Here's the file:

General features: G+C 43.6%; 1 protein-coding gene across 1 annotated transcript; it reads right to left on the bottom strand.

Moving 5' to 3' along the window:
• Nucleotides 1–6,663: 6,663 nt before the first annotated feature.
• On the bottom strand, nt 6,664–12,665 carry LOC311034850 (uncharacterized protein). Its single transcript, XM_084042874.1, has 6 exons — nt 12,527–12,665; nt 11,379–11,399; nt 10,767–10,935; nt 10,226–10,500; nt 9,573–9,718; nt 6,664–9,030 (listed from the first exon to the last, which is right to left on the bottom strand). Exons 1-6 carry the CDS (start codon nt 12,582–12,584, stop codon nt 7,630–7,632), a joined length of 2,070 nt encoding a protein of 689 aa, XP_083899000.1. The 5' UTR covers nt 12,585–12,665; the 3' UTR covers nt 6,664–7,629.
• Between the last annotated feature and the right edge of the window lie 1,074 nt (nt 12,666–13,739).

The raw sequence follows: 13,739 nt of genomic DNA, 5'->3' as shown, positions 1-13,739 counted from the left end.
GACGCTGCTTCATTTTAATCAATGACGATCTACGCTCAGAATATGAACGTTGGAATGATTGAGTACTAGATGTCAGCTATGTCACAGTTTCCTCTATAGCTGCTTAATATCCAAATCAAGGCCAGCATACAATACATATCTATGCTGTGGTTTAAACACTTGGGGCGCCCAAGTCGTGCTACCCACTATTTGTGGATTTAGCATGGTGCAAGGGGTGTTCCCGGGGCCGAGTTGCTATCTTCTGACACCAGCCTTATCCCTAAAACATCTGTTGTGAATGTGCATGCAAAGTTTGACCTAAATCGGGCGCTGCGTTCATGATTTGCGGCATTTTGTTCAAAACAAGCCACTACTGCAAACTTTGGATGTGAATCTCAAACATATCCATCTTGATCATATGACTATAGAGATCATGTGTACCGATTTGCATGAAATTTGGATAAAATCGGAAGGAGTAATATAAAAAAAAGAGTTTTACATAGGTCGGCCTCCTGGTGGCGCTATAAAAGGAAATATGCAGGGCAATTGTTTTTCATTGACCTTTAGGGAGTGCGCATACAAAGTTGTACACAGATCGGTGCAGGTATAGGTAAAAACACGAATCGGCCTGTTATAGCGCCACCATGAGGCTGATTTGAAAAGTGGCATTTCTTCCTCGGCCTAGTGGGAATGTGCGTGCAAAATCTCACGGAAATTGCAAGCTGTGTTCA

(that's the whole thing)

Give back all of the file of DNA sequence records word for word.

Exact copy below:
General features: G+C 43.6%; 1 protein-coding gene across 1 annotated transcript; it reads right to left on the bottom strand.

Moving 5' to 3' along the window:
• Nucleotides 1–6,663: 6,663 nt before the first annotated feature.
• On the bottom strand, nt 6,664–12,665 carry LOC311034850 (uncharacterized protein). Its single transcript, XM_084042874.1, has 6 exons — nt 12,527–12,665; nt 11,379–11,399; nt 10,767–10,935; nt 10,226–10,500; nt 9,573–9,718; nt 6,664–9,030 (listed from the first exon to the last, which is right to left on the bottom strand). Exons 1-6 carry the CDS (start codon nt 12,582–12,584, stop codon nt 7,630–7,632), a joined length of 2,070 nt encoding a protein of 689 aa, XP_083899000.1. The 5' UTR covers nt 12,585–12,665; the 3' UTR covers nt 6,664–7,629.
• Between the last annotated feature and the right edge of the window lie 1,074 nt (nt 12,666–13,739).

The raw sequence follows: 13,739 nt of genomic DNA, 5'->3' as shown, positions 1-13,739 counted from the left end.
GACGCTGCTTCATTTTAATCAATGACGATCTACGCTCAGAATATGAACGTTGGAATGATTGAGTACTAGATGTCAGCTATGTCACAGTTTCCTCTATAGCTGCTTAATATCCAAATCAAGGCCAGCATACAATACATATCTATGCTGTGGTTTAAACACTTGGGGCGCCCAAGTCGTGCTACCCACTATTTGTGGATTTAGCATGGTGCAAGGGGTGTTCCCGGGGCCGAGTTGCTATCTTCTGACACCAGCCTTATCCCTAAAACATCTGTTGTGAATGTGCATGCAAAGTTTGACCTAAATCGGGCGCTGCGTTCATGATTTGCGGCATTTTGTTCAAAACAAGCCACTACTGCAAACTTTGGATGTGAATCTCAAACATATCCATCTTGATCATATGACTATAGAGATCATGTGTACCGATTTGCATGAAATTTGGATAAAATCGGAAGGAGTAATATAAAAAAAAGAGTTTTACATAGGTCGGCCTCCTGGTGGCGCTATAAAAGGAAATATGCAGGGCAATTGTTTTTCATTGACCTTTAGGGAGTGCGCATACAAAGTTGTACACAGATCGGTGCAGGTATAGGTAAAAACACGAATCGGCCTGTTATAGCGCCACCATGAGGCTGATTTGAAAAGTGGCATTTCTTCCTCGGCCTAGTGGGAATGTGCGTGCAAAATCTCACGGAAATTGCAAGCTGTGTTCA